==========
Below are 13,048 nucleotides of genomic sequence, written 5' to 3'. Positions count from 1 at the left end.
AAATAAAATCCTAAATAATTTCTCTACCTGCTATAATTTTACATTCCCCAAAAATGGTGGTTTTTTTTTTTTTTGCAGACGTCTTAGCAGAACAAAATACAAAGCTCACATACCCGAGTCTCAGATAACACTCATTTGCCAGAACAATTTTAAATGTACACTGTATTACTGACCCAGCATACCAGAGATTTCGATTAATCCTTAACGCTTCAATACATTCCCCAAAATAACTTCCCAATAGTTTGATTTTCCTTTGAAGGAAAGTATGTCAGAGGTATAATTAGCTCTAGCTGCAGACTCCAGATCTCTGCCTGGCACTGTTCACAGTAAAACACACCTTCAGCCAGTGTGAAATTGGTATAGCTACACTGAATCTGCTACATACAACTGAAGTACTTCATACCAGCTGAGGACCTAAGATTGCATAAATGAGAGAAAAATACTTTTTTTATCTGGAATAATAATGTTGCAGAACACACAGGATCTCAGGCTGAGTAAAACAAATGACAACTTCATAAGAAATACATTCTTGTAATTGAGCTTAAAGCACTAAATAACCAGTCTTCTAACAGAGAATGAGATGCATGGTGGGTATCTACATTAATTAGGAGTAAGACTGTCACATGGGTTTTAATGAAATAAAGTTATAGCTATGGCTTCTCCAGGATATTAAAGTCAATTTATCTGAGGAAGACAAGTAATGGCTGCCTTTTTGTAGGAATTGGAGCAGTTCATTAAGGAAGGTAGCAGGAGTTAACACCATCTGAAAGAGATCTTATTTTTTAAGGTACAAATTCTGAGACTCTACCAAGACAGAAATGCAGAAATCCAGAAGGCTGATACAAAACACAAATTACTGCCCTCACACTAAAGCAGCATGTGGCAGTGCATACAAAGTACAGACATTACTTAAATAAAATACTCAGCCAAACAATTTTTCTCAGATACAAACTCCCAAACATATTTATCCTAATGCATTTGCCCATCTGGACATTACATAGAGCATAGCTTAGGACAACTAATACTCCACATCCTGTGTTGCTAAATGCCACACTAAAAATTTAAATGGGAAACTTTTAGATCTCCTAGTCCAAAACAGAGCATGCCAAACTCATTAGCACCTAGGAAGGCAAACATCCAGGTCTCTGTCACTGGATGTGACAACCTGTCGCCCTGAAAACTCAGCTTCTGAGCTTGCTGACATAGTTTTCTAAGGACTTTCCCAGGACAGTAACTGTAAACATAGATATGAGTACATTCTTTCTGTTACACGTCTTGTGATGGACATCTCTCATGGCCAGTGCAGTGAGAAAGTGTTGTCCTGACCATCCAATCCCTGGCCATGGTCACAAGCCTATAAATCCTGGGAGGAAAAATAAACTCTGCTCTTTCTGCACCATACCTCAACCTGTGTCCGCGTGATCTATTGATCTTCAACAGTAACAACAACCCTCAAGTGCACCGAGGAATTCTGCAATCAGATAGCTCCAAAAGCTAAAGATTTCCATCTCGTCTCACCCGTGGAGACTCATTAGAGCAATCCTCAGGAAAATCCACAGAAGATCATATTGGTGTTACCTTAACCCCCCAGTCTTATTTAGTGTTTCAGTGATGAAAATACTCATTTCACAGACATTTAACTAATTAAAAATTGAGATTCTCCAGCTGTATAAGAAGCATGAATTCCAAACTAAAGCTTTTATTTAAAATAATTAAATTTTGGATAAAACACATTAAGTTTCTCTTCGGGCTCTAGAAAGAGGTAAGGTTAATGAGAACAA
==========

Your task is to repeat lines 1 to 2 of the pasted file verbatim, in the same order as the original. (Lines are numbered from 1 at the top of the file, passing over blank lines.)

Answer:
Below are 13,048 nucleotides of genomic sequence, written 5' to 3'. Positions count from 1 at the left end.
AAATAAAATCCTAAATAATTTCTCTACCTGCTATAATTTTACATTCCCCAAAAATGGTGGTTTTTTTTTTTTTTGCAGACGTCTTAGCAGAACAAAATACAAAGCTCACATACCCGAGTCTCAGATAACACTCATTTGCCAGAACAATTTTAAATGTACACTGTATTACTGACCCAGCATACCAGAGATTTCGATTAATCCTTAACGCTTCAATACATTCCCCAAAATAACTTCCCAATAGTTTGATTTTCCTTTGAAGGAAAGTATGTCAGAGGTATAATTAGCTCTAGCTGCAGACTCCAGATCTCTGCCTGGCACTGTTCACAGTAAAACACACCTTCAGCCAGTGTGAAATTGGTATAGCTACACTGAATCTGCTACATACAACTGAAGTACTTCATACCAGCTGAGGACCTAAGATTGCATAAATGAGAGAAAAATACTTTTTTTATCTGGAATAATAATGTTGCAGAACACACAGGATCTCAGGCTGAGTAAAACAAATGACAACTTCATAAGAAATACATTCTTGTAATTGAGCTTAAAGCACTAAATAACCAGTCTTCTAACAGAGAATGAGATGCATGGTGGGTATCTACATTAATTAGGAGTAAGACTGTCACATGGGTTTTAATGAAATAAAGTTATAGCTATGGCTTCTCCAGGATATTAAAGTCAATTTATCTGAGGAAGACAAGTAATGGCTGCCTTTTTGTAGGAATTGGAGCAGTTCATTAAGGAAGGTAGCAGGAGTTAACACCATCTGAAAGAGATCTTATTTTTTAAGGTACAAATTCTGAGACTCTACCAAGACAGAAATGCAGAAATCCAGAAGGCTGATACAAAACACAAATTACTGCCCTCACACTAAAGCAGCATGTGGCAGTGCATACAAAGTACAGACATTACTTAAATAAAATACTCAGCCAAACAATTTTTCTCAGATACAAACTCCCAAACATATTTATCCTAATGCATTTGCCCATCTGGACATTACATAGAGCATAGCTTAGGACAACTAATACTCCACATCCTGTGTTGCTAAATGCCACACTAAAAATTTAAATGGGAAACTTTTAGATCTCCTAGTCCAAAACAGAGCATGCCAAACTCATTAGCACCTAGGAAGGCAAACATCCAGGTCTCTGTCACTGGATGTGACAACCTGTCGCCCTGAAAACTCAGCTTCTGAGCTTGCTGACATAGTTTTCTAAGGACTTTCCCAGGACAGTAACTGTAAACATAGATATGAGTACATTCTTTCTGTTACACGTCTTGTGATGGACATCTCTCATGGCCAGTGCAGTGAGAAAGTGTTGTCCTGACCATCCAATCCCTGGCCATGGTCACAAGCCTATAAATCCTGGGAGGAAAAATAAACTCTGCTCTTTCTGCACCATACCTCAACCTGTGTCCGCGTGATCTATTGATCTTCAACAGTAACAACAACCCTCAAGTGCACCGAGGAATTCTGCAATCAGATAGCTCCAAAAGCTAAAGATTTCCATCTCGTCTCACCCGTGGAGACTCATTAGAGCAATCCTCAGGAAAATCCACAGAAGATCATATTGGTGTTACCTTAACCCCCCAGTCTTATTTAGTGTTTCAGTGATGAAAATACTCATTTCACAGACATTTAACTAATTAAAAATTGAGATTCTCCAGCTGTATAAGAAGCATGAATTCCAAACTAAAGCTTTTATTTAAAATAATTAAATTTTGGATAAAACACATTAAGTTTCTCTTCGGGCTCTAGAAAGAGGTAAGGTTAATGAGAACAA